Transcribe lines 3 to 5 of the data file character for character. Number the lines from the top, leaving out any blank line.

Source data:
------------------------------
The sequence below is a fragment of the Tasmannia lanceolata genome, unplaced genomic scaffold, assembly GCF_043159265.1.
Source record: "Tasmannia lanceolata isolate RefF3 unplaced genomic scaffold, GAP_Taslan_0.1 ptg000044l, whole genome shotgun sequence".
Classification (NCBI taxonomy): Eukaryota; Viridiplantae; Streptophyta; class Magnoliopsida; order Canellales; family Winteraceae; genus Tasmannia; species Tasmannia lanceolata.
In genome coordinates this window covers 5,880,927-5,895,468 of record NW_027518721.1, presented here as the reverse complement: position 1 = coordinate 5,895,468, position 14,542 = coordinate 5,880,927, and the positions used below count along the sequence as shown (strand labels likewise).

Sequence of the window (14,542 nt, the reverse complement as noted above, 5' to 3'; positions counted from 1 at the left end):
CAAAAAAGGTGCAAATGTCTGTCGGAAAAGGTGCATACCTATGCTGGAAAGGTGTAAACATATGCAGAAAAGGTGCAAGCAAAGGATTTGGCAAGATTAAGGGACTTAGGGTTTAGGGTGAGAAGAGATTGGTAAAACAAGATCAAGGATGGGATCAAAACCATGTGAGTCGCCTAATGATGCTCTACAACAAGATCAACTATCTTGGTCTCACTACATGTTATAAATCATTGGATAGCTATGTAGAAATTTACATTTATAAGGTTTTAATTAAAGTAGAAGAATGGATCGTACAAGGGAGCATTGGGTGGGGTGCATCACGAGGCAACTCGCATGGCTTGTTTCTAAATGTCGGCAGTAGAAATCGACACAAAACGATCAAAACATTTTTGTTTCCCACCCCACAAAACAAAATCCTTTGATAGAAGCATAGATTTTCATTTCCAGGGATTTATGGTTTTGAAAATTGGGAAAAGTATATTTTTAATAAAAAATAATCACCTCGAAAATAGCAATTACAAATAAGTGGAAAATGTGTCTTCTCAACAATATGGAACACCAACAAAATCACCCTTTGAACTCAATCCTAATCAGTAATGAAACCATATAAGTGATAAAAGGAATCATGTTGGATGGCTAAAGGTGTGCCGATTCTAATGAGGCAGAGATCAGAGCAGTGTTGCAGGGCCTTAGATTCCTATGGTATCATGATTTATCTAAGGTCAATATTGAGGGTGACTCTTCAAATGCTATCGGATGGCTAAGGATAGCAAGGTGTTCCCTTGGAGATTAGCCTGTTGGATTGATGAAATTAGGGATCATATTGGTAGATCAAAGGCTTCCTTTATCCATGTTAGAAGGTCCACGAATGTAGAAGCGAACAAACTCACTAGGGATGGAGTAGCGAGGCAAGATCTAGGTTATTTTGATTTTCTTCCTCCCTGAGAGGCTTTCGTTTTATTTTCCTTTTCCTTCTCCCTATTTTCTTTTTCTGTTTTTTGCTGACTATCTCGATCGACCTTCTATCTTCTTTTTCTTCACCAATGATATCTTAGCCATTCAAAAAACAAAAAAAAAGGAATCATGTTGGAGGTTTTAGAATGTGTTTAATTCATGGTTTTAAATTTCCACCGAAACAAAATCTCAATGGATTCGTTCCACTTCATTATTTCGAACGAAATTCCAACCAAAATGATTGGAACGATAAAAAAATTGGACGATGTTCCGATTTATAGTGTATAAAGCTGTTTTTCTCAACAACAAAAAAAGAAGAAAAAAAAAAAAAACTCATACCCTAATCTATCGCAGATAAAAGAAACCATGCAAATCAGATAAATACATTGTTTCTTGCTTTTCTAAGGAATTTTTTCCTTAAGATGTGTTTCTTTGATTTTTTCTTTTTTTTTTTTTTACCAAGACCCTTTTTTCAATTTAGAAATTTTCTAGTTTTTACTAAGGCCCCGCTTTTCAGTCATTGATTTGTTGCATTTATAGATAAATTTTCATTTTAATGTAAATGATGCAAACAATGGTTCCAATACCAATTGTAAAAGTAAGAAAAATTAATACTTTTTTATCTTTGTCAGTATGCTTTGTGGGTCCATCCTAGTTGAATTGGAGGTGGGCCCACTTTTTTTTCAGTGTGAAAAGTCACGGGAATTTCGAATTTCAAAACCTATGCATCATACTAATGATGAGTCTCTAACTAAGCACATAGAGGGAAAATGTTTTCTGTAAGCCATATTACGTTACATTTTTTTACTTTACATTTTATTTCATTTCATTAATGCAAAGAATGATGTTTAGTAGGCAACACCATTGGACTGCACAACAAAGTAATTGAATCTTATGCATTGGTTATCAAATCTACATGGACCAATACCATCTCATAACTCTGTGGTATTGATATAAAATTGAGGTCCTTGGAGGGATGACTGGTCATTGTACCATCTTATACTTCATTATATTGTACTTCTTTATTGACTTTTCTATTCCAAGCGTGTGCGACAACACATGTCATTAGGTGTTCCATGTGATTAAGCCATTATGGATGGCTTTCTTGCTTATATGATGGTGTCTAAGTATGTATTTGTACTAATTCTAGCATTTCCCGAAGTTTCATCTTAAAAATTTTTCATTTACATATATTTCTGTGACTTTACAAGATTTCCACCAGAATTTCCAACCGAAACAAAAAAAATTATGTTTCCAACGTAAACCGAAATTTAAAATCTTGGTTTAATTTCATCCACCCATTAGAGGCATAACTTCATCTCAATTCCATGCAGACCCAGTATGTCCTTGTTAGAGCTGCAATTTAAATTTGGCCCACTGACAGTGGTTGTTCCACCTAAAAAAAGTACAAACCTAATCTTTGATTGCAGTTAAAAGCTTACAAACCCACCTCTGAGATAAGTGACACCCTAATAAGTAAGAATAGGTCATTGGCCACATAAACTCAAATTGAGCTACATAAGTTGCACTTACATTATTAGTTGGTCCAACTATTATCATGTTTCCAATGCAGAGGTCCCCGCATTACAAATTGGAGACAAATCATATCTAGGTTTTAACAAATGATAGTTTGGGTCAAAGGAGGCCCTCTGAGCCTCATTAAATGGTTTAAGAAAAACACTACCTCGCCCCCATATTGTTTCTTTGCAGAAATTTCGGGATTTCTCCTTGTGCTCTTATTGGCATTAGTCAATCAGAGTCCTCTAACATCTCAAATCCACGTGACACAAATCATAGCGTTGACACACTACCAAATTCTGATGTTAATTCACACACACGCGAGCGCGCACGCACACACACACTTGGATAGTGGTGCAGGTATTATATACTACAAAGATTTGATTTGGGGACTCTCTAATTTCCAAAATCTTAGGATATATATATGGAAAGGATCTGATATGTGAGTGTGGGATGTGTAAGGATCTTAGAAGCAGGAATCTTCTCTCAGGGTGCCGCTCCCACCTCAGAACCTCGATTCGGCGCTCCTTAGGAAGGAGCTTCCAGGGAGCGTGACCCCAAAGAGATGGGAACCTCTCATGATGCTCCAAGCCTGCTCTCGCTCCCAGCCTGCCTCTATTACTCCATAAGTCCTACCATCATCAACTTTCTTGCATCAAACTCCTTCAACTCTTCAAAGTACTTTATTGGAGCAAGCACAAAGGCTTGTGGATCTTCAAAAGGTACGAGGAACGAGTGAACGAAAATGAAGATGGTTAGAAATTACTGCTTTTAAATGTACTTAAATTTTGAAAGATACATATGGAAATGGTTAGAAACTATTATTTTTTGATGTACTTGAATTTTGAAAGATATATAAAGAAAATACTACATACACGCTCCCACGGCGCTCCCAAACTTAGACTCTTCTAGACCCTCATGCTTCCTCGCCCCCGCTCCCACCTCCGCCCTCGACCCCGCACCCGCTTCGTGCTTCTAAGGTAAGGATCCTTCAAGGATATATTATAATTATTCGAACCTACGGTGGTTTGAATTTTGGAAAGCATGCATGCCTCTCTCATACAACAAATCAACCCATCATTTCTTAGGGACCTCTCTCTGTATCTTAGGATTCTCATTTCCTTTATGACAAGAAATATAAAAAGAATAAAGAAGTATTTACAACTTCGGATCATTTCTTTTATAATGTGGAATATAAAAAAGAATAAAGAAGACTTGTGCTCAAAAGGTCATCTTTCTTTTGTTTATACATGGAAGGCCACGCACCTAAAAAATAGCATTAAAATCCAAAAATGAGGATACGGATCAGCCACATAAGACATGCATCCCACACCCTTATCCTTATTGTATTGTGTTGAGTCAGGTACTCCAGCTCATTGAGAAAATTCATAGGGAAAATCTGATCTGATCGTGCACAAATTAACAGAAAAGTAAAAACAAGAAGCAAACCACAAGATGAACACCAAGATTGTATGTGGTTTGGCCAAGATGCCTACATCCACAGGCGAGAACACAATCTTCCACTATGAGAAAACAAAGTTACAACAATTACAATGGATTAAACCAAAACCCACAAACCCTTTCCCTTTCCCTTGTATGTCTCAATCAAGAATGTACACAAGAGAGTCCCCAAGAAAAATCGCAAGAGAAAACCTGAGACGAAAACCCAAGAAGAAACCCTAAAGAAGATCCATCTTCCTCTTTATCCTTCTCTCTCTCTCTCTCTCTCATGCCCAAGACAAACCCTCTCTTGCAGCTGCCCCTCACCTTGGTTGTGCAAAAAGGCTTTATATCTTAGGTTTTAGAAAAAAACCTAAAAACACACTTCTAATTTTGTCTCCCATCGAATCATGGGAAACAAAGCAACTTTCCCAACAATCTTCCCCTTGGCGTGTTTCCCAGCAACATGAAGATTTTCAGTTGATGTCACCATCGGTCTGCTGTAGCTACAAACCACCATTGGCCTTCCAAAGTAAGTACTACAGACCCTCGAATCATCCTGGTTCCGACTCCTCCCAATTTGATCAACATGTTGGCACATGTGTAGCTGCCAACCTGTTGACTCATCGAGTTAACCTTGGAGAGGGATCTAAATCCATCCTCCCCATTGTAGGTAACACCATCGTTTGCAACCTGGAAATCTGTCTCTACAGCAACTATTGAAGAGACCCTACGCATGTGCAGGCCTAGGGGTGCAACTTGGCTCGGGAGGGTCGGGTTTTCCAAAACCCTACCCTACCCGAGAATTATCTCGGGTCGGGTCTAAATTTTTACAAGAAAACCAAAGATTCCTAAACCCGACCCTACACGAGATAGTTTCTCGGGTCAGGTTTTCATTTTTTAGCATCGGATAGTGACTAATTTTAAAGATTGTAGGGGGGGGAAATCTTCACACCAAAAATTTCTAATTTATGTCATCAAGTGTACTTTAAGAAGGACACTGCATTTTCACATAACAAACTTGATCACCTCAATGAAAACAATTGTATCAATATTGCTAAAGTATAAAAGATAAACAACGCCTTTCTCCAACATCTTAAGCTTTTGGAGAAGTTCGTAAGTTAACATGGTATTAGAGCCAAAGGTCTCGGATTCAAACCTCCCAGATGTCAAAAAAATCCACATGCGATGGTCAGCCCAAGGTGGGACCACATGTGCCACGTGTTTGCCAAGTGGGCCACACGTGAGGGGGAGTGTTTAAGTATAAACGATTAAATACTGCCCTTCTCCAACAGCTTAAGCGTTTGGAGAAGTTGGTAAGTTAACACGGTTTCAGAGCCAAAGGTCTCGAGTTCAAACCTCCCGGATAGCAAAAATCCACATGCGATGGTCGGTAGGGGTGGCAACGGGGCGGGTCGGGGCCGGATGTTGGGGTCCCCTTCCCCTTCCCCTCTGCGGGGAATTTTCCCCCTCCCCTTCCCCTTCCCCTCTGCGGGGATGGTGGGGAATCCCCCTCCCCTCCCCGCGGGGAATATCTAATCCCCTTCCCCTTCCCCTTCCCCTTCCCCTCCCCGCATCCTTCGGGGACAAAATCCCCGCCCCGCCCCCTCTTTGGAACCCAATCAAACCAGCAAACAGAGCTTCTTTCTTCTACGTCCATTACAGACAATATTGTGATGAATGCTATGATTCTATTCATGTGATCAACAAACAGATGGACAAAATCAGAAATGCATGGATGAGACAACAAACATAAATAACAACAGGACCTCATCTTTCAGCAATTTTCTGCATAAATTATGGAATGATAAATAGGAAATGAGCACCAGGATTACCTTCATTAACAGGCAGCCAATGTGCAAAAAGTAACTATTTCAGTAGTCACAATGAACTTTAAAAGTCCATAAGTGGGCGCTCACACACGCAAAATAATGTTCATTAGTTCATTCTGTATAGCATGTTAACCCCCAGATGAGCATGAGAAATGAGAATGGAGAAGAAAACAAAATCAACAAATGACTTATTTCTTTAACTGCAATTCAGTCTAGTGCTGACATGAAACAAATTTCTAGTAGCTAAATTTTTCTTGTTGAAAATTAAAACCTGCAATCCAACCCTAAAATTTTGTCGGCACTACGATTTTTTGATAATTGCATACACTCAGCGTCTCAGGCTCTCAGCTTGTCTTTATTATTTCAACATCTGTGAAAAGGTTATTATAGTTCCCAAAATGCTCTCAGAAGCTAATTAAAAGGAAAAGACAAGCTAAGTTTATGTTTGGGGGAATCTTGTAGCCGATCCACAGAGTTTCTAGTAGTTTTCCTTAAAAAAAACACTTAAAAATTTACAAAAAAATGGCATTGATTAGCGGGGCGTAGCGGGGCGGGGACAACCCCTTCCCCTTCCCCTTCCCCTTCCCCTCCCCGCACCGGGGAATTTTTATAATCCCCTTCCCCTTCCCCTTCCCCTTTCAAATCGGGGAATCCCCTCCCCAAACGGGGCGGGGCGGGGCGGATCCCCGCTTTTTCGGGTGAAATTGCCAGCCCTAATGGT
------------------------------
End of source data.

Classification (NCBI taxonomy): Eukaryota; Viridiplantae; Streptophyta; class Magnoliopsida; order Canellales; family Winteraceae; genus Tasmannia; species Tasmannia lanceolata.
In genome coordinates this window covers 5,880,927-5,895,468 of record NW_027518721.1, presented here as the reverse complement: position 1 = coordinate 5,895,468, position 14,542 = coordinate 5,880,927, and the positions used below count along the sequence as shown (strand labels likewise).

Sequence of the window (14,542 nt, the reverse complement as noted above, 5' to 3'; positions counted from 1 at the left end):